You may not realise it, but whistleblowing can have a hugely positive effect on your business, as well as your employees, your customers, and other stakeholders. In fact, it's such a powerful tool that it really could save your business, providing the right procedures are in place and everyone knows their roles.
Here's everything you need to know about using the whistleblowing process for the good of your business.
What is whistleblowing?
Whistleblowing is the name given to the action of employees reporting wrongdoing within the company. Also known in some areas as 'disclosure in the public interest', there is traditionally two key forms of whistleblowing, external and internal.
when employees make their complaints and raise awareness of issues to a third party, usually a specialist body outside of the organisation with a form of jurisdiction over the industry.
concerns are raised to the company's management team or whistleblowing department in order to enact an investigation and resolution.
There is a third way to facilitate whistleblowing however, and that's with a whistleblowing hotline from Safecall. We implement a hotline that allows staff to speak to one of our investigators (each of who has decades worth of experience) and start a thorough and impartial investigation, the results of which will be fed back to management.
What are the most common whistleblowing complaints?
Whistleblowers can bring attention to a huge range of misdeeds. Sometimes these actions stem from negligence, other times they are well intentioned but morally wrong, and in some cases they are simply malicious.
Some of the most commonly raised issues are:
- Discrimination/bullying behaviour
- Abusive and inappropriate language/behaviour
- Actions that pose a risk to health and safety
- Damage or potential risk to the environment
- Invoice tampering
- Misuse of property
- Breaches of confidentiality
- Covering up any of the above
Regardless of the motivation, each of the above acts (and more) should be proactively routed out to ensure the continued health of any organisation. That's where a strong system of support to promote whistleblowing is invaluable.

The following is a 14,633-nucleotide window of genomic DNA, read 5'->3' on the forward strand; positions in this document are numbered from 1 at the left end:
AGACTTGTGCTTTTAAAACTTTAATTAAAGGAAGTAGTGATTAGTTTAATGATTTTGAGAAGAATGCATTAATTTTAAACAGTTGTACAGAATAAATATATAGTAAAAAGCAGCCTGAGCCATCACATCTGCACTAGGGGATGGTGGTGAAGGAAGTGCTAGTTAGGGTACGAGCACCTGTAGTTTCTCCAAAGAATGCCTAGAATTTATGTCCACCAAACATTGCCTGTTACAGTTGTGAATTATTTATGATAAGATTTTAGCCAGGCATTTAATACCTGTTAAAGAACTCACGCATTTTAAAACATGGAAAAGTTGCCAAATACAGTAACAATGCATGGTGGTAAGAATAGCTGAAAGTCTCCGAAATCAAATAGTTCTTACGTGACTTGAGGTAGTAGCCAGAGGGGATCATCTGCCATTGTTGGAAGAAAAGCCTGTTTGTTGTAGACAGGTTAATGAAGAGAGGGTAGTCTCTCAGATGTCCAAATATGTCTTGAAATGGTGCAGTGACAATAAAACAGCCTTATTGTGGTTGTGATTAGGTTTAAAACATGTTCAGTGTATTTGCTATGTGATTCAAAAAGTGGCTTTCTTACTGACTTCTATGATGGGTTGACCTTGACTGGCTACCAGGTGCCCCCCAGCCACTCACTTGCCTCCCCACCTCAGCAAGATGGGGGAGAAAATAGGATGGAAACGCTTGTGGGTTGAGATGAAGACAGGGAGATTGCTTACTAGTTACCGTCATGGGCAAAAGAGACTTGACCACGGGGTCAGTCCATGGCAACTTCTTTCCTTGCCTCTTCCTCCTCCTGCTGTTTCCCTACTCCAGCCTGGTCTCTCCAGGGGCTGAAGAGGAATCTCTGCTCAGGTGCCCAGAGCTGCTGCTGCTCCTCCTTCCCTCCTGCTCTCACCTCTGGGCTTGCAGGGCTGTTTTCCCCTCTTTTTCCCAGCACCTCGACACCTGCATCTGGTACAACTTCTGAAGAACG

What are the benefits of whistleblowing?
It's uncomfortable for anyone business owner to contemplate such extreme malpractice taking place in their organisation, but if you have a solid whistleblowing process in place, then decisive action can be taken to resolve the issue and learn from it more quickly.
There are also less immediate, but equally important, benefits to having a healthy regard for the whistleblowing process within your business. For example a company that encourages whistleblowers to step forward is one that has placed its trust in its employees. It follows then, that employees making these disclosures are invested in the company and its activities enough to care when they see wrongdoing take place. Such buy-in and loyalty to a business, its values, and its stakeholders should never be underestimated.
Having a whistleblowing hotline of the type that Safecall can provide shows that your company is serious about promoting a culture that is not only open and transparent, but supportive of those who act within its best interests.
How to implement a whistleblowing process that works
One of the key areas to consider when establishing a whistleblowing process is education. There are still outdated misconceptions around how whistleblowers should be treat and the benefits of being open, and educating staff at all levels can dispel these falsehoods. Equally important is reinforcing the benefits and correct procedures to take when a concern is raised; such as providing anonymity and keeping detailed records of the action taken.
As well as providing a whistleblowing hotline staffed by highly-experienced investigators, Safecall also provides training for staff and management alike. Available as E-learning packages or classroom-based sessions, our training focuses on both the need for a robust procedure to deal with concerns when they are raised and how the practicalities of creating such an infrastructure.
Originally published 6 May, 2020
The content of this article is intended to provide a general guide to the subject matter. Specialist advice should be sought about your specific circumstances.